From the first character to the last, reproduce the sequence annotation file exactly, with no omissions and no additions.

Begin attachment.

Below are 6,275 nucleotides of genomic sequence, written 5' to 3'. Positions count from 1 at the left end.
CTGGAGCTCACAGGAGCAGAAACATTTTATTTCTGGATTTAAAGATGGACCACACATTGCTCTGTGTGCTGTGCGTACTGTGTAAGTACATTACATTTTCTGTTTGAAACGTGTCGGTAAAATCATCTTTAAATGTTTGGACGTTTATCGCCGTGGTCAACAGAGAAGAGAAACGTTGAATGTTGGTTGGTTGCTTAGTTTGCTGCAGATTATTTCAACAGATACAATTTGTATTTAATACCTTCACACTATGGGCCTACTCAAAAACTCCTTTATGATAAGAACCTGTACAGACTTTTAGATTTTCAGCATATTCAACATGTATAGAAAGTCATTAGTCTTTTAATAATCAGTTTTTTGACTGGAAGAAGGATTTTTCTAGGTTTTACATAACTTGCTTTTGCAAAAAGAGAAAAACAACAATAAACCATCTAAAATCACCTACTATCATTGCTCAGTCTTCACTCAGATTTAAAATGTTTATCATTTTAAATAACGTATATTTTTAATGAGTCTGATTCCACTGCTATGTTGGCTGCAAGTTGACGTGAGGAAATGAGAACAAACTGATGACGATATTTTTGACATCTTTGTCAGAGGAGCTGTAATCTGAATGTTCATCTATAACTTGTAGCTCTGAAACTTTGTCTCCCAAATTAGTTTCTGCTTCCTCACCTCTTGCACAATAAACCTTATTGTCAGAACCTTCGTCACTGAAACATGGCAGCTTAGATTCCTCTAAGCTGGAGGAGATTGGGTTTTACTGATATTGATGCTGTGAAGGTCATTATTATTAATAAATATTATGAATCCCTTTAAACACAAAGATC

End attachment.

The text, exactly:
Below are 6,275 nucleotides of genomic sequence, written 5' to 3'. Positions count from 1 at the left end.
CTGGAGCTCACAGGAGCAGAAACATTTTATTTCTGGATTTAAAGATGGACCACACATTGCTCTGTGTGCTGTGCGTACTGTGTAAGTACATTACATTTTCTGTTTGAAACGTGTCGGTAAAATCATCTTTAAATGTTTGGACGTTTATCGCCGTGGTCAACAGAGAAGAGAAACGTTGAATGTTGGTTGGTTGCTTAGTTTGCTGCAGATTATTTCAACAGATACAATTTGTATTTAATACCTTCACACTATGGGCCTACTCAAAAACTCCTTTATGATAAGAACCTGTACAGACTTTTAGATTTTCAGCATATTCAACATGTATAGAAAGTCATTAGTCTTTTAATAATCAGTTTTTTGACTGGAAGAAGGATTTTTCTAGGTTTTACATAACTTGCTTTTGCAAAAAGAGAAAAACAACAATAAACCATCTAAAATCACCTACTATCATTGCTCAGTCTTCACTCAGATTTAAAATGTTTATCATTTTAAATAACGTATATTTTTAATGAGTCTGATTCCACTGCTATGTTGGCTGCAAGTTGACGTGAGGAAATGAGAACAAACTGATGACGATATTTTTGACATCTTTGTCAGAGGAGCTGTAATCTGAATGTTCATCTATAACTTGTAGCTCTGAAACTTTGTCTCCCAAATTAGTTTCTGCTTCCTCACCTCTTGCACAATAAACCTTATTGTCAGAACCTTCGTCACTGAAACATGGCAGCTTAGATTCCTCTAAGCTGGAGGAGATTGGGTTTTACTGATATTGATGCTGTGAAGGTCATTATTATTAATAAATATTATGAATCCCTTTAAACACAAAGATC